Austerity may be ending, but we still have huge debts to pay off

Hammond: had more to give away than he expected
The chancellor tried to present a cheerful picture of Britain’s finances in his budget speech this week, says John Stepek. But the national debt hasn’t gone away – and we have a hunch about who’ll have to pay for it.

Chancellor Philip Hammond found himself in the unusual, and welcome, position of having more money than he expected when he gave his Budget speech this week. The Office for Budget Responsibility (the independent public finance watchdog) reviewed its economic forecasts and found they were systematically too pessimistic. The upshot – as we examine below – was that the chancellor found he had more breathing room than expected.
Of course, the government is still spending more every year than it raises in taxes (the deficit is currently 1.2% of GDP). This in turn means that the overall debt pile (the national debt) is still growing, not shrinking. Given that mending the public finances has been deemed so important in recent years, did Hammond decide to pay down the deficit with the “spare” cash? No. Instead, he paid for extra NHS funding (which Prime Minister Theresa May had already committed him to) plus another £2.7bn on pushing the Conservative party’s flagship welfare reform, universal credit, over the finishing line.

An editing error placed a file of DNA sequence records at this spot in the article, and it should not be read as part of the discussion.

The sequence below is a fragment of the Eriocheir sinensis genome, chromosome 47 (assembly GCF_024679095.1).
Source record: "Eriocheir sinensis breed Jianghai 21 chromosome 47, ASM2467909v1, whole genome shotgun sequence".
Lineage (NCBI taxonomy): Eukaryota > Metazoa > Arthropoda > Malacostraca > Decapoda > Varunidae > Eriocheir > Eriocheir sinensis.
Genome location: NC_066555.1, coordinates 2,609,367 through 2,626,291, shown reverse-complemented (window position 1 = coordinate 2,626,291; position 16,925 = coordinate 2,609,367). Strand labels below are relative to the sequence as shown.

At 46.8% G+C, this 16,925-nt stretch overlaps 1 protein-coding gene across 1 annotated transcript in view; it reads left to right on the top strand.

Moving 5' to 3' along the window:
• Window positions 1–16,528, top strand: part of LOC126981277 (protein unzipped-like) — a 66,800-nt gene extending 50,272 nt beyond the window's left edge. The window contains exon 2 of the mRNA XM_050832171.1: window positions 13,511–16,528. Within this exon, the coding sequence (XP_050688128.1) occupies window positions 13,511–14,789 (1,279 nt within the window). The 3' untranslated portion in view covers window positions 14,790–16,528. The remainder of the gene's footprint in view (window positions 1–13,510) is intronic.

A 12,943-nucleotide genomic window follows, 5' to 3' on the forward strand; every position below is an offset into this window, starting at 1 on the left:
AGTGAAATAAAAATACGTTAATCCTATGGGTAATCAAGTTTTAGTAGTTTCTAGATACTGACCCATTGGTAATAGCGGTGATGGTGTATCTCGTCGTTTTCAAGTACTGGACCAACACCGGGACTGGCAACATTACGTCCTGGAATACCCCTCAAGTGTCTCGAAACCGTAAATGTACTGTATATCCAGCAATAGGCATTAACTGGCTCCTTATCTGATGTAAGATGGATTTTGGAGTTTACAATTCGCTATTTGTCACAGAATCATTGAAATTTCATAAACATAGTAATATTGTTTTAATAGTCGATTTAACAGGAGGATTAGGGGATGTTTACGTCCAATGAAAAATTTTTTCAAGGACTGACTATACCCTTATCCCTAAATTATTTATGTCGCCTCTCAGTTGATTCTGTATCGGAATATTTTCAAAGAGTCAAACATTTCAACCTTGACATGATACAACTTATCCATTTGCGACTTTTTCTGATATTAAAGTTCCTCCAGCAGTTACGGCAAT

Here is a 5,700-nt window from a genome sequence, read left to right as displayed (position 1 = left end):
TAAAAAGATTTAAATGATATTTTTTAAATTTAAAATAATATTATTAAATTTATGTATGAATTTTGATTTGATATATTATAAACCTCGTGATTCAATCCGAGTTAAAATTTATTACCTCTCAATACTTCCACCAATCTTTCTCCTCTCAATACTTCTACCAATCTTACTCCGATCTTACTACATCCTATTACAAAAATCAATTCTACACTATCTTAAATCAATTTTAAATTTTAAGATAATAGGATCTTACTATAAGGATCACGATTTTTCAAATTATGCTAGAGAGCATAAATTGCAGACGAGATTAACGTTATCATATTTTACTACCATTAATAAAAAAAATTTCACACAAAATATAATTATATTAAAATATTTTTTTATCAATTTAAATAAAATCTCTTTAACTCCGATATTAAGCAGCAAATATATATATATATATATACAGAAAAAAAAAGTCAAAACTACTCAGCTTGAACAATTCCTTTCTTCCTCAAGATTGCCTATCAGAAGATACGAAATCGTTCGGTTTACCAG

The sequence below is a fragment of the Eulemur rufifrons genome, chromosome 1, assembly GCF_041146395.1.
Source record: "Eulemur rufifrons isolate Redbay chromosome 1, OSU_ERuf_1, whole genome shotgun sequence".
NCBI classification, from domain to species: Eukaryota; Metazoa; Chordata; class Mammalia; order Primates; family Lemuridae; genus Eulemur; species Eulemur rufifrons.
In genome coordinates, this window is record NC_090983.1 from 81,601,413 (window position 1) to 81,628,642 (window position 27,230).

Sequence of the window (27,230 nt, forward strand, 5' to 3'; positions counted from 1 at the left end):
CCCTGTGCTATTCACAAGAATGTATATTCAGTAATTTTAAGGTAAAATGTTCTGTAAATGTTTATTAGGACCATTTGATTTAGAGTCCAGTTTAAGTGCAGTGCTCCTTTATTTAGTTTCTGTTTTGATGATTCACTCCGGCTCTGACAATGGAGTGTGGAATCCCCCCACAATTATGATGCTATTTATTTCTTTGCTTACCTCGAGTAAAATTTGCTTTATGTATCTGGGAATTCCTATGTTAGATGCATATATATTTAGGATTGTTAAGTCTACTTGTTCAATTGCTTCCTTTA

It’s like discovering you haven’t quite reached the limits of your overdraft this month, and deciding to spend more than you’d budgeted for, just to max it out. The politics, if not the economics, is entirely understandable. Hammond wants to stop rebels in his party from scuppering a Brexit deal. He also has one eye on the general election that will (sooner or later) follow any such deal being done. So he has to promise both voters and his fellow MPs that there are better times ahead – as long as the voters vote Conservative, and the MPs back May’s Brexit plans.

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